“The water doesn’t have to boil away for irrevocable heating to occur,” Lenardic said. “The cycle of heating can be kicked off long before that happens.”

The researchers also found that a spike in volcanic activity could accompany the initial locking of the tectonic plates. This might explain the large percentage of volcanic plains that are present on Venus.

Targeting a Tsunami Zone

Volcanoes generally seem innocuous compared with the devastating shakings that emanate from subduction zones — places where one tectonic plate slides beneath another and recycles back into the Earth’s molten mantle.

Earthquakes often occur in subduction zones when plates that normally move smoothly across one another lock, causing stress to build. When the lock breaks and the plates jolt past each other, the sudden release causes the earth to shake. If the shock occurs beneath the sea floor, it can create a tsunami.

One infamous subduction zone, the Nankai Trough, located on the floor of the Pacific Ocean about 100 miles from Kobe, Japan, has been responsible for numerous earthquakes and tsunamis and likely will cause more.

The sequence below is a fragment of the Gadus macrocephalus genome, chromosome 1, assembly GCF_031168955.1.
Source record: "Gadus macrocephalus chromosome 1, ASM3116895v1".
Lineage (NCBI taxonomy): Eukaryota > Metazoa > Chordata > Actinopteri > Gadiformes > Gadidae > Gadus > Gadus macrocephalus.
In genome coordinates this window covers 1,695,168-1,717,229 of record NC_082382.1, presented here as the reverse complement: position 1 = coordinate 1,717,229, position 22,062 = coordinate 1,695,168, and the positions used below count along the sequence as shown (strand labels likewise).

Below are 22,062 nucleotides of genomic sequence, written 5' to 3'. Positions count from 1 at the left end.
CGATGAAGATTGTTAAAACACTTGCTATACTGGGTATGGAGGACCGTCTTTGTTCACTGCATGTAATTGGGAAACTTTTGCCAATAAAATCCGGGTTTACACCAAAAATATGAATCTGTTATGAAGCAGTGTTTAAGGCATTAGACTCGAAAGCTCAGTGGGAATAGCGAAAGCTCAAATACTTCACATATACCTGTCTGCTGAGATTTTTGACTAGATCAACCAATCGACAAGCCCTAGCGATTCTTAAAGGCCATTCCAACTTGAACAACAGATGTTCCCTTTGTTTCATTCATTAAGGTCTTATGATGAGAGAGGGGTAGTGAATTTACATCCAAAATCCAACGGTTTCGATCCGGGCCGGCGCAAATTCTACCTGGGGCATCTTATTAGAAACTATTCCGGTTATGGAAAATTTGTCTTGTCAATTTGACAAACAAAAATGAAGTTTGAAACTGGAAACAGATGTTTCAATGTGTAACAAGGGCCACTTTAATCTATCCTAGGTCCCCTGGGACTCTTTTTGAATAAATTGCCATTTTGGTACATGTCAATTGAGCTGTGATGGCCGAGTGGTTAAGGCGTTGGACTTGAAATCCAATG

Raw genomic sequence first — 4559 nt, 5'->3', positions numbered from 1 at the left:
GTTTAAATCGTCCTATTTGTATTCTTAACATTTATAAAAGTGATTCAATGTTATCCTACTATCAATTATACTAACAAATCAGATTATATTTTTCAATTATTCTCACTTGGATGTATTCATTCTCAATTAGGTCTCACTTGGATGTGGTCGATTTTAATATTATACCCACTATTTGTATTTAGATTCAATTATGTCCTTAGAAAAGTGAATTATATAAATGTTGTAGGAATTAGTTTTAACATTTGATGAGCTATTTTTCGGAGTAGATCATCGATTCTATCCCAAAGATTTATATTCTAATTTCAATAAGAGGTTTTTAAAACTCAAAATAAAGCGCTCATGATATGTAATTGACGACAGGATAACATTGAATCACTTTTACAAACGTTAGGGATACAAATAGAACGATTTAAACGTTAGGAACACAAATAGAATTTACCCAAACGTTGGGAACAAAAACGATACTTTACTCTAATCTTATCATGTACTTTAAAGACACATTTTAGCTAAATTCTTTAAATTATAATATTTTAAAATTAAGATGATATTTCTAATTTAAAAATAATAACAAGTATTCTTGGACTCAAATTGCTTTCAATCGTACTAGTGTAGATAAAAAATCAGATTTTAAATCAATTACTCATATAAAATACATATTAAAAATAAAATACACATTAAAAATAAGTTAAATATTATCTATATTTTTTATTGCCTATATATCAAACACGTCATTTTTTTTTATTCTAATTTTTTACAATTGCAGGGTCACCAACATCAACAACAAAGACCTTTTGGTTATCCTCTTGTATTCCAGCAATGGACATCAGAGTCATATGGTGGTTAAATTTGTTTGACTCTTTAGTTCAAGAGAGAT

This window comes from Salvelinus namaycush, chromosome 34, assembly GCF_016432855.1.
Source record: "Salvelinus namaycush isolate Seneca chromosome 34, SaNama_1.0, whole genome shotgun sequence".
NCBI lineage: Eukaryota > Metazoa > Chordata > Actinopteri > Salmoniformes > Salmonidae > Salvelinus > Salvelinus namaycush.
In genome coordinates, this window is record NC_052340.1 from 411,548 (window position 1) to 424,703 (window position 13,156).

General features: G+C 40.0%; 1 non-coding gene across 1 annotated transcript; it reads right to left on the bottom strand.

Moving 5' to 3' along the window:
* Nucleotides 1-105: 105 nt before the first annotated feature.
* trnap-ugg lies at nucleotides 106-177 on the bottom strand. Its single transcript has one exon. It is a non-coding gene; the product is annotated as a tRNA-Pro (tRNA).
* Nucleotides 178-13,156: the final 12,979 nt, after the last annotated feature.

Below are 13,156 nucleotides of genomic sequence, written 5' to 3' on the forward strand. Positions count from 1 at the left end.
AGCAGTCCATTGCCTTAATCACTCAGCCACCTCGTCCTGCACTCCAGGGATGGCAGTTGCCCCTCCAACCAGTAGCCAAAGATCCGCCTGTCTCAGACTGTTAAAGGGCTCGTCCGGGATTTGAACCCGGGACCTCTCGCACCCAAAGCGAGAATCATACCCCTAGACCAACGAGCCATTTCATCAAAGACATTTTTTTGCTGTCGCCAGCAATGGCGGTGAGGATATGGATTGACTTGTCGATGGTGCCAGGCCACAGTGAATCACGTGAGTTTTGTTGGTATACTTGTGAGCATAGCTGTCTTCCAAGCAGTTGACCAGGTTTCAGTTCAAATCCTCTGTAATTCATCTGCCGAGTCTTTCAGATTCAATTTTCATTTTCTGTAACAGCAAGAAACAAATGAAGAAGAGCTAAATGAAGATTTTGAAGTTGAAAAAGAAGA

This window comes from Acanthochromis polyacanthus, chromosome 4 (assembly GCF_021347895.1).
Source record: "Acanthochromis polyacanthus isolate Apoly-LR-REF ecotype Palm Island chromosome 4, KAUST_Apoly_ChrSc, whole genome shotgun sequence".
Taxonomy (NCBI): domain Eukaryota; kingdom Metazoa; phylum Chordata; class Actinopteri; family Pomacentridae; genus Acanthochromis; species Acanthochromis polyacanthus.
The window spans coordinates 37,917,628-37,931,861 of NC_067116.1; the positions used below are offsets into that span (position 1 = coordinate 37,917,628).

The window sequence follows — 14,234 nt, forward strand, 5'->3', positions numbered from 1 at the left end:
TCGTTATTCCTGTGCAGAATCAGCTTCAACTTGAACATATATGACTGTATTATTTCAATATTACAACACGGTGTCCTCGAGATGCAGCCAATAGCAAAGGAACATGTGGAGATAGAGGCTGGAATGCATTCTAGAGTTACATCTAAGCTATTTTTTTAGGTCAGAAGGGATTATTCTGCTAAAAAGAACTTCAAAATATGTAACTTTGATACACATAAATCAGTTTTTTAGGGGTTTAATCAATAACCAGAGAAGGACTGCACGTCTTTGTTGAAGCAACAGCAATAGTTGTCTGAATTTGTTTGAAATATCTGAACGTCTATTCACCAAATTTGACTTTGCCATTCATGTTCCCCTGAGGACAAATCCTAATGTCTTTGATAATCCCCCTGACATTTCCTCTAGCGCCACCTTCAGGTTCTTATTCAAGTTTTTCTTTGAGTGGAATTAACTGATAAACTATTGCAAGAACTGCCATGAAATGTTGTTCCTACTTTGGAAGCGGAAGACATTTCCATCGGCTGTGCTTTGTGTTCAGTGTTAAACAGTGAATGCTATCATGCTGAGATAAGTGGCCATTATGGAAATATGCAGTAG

The morphology of the Nankai Trough interests Rice Earth scientist Dale Sawyer, who was part of an international team that spent eight weeks aboard the new scientific drilling vessel Chikyu collecting data on a particularly troublesome zone deep beneath the trough.

“Earthquakes don’t nucleate just anywhere,” Sawyer said. “While the slip zone for quakes in this region may be hundreds of kilometers long and tens of kilometers deep, the initiation point of the big quakes is often just 5 to 6 kilometers below the seafloor. We want to know why.”